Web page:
Every business is struggling now under the recommendations (and requirements) for people to stay home and not be in public gathering places, retail locations or restaurants and bars.
Here are 7 suggested activities for your social enterprise, to make good use of this time in order to strengthen your business in the future.
To be clear, it is clear that this is not business as usual. Money is tight. Priorities may be changing. Families are in varying degrees of crisis and need. Clients are scared. Entrepreneurs are doubting their futures. Beneficiaries are in greater need than ever. These following recommendations are not a magic solution—if only there was one—but try to take from this list some ideas that fit within your context.
Build customer relationships. Now is a good time to build relationships with your customers and stakeholders. We should do this at all times, of course, but when we can’t meet face to face, there is an unusual opportunity to reach out to get to know your customers better. Here are a few approaches to consider:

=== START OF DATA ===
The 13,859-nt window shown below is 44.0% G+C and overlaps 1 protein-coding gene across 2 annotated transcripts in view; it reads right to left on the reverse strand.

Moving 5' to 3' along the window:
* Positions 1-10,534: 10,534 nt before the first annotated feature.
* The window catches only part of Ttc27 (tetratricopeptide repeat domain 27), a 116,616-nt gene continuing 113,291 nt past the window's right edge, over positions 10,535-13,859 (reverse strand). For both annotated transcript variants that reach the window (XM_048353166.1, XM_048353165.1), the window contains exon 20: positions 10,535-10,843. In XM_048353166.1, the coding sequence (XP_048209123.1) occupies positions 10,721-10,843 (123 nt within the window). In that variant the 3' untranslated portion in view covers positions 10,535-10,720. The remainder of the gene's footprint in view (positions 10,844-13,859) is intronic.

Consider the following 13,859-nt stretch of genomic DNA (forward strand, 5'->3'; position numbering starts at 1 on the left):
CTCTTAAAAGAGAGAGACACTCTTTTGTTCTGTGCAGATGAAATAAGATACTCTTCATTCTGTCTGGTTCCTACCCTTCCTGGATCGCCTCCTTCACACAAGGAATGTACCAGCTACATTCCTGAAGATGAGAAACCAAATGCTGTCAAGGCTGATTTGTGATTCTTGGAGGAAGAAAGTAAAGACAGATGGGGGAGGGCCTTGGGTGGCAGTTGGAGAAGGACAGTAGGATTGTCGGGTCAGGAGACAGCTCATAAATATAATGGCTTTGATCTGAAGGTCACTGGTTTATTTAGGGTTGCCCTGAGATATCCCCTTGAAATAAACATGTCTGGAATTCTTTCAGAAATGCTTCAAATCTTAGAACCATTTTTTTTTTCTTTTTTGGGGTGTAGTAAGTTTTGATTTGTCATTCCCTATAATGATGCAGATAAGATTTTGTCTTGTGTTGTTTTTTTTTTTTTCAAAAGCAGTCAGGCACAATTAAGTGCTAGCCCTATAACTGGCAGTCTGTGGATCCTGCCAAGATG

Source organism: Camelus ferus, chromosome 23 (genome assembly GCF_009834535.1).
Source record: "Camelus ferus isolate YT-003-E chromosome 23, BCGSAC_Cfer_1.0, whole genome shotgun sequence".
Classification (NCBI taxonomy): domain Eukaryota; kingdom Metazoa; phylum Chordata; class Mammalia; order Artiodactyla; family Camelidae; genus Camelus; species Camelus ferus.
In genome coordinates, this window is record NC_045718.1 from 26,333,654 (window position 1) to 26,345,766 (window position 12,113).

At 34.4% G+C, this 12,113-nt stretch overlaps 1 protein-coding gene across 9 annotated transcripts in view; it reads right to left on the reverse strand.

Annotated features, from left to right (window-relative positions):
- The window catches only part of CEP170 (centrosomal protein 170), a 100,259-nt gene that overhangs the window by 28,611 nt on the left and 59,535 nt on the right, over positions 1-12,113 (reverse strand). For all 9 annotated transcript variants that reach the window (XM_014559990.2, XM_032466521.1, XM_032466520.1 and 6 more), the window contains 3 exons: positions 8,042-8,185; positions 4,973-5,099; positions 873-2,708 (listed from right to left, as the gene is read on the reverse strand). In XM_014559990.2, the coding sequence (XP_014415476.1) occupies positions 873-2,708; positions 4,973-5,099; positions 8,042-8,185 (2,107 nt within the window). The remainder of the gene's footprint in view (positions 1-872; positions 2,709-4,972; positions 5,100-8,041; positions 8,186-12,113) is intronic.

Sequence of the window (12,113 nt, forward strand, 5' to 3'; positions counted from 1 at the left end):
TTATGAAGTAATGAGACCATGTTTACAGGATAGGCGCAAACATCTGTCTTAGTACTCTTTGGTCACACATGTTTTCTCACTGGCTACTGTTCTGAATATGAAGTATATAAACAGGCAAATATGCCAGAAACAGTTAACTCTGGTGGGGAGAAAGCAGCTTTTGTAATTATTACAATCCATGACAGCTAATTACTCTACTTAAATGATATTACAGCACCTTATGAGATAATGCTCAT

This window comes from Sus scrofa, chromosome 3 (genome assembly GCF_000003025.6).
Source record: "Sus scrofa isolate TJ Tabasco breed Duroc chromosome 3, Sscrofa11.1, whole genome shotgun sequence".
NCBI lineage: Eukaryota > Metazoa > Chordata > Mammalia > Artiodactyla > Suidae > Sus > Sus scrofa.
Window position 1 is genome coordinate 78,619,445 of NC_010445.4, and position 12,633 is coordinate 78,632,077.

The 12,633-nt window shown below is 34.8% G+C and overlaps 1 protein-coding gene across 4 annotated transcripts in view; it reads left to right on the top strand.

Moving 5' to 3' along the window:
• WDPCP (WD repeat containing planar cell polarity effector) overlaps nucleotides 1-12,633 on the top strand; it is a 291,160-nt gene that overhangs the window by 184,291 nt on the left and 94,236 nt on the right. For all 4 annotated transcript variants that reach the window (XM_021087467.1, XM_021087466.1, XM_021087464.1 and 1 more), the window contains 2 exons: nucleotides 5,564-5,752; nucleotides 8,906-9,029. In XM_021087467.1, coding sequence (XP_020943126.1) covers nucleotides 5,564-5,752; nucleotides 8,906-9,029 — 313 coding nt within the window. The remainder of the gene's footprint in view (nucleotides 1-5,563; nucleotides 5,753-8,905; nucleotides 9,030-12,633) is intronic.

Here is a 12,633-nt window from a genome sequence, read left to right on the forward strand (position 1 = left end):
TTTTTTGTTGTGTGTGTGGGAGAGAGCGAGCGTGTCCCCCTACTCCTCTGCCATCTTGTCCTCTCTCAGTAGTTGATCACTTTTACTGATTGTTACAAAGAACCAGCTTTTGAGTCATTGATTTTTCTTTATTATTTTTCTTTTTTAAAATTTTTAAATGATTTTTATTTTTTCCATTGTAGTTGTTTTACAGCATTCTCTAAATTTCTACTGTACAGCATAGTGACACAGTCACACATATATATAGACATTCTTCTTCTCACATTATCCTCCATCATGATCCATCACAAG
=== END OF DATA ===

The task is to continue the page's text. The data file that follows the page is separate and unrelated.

- Ask them how they are doing, and what your business can do to help them?
- Provide incentives for online shopping, pre-ordering, or referring a friend.
- Re-confirm the information you have about them (their preferred email, a new phone number, product preferences, etc)
- Invite them to answer a survey (or attend a video chat) to share what they value most about your products or services.
- Share with them a good news story about how their past support has provided something of value to a beneficiary of your social enterprise.
Be careful with the content of your outreach, however. Many of us have received emails from every company for which we have a loyalty card or an account telling us their policy on COVID. Frankly, everyone’s policy is the same (give or take) and these efforts at communication are very one-sided. Do I really care what my preferred car rental company’s policy is? Or how the opening hours of the local pharmacy are changing? If we wanted to know this (because we needed to rent a car or pick up a prescription)…we would simply visit their website, or ask them by phone.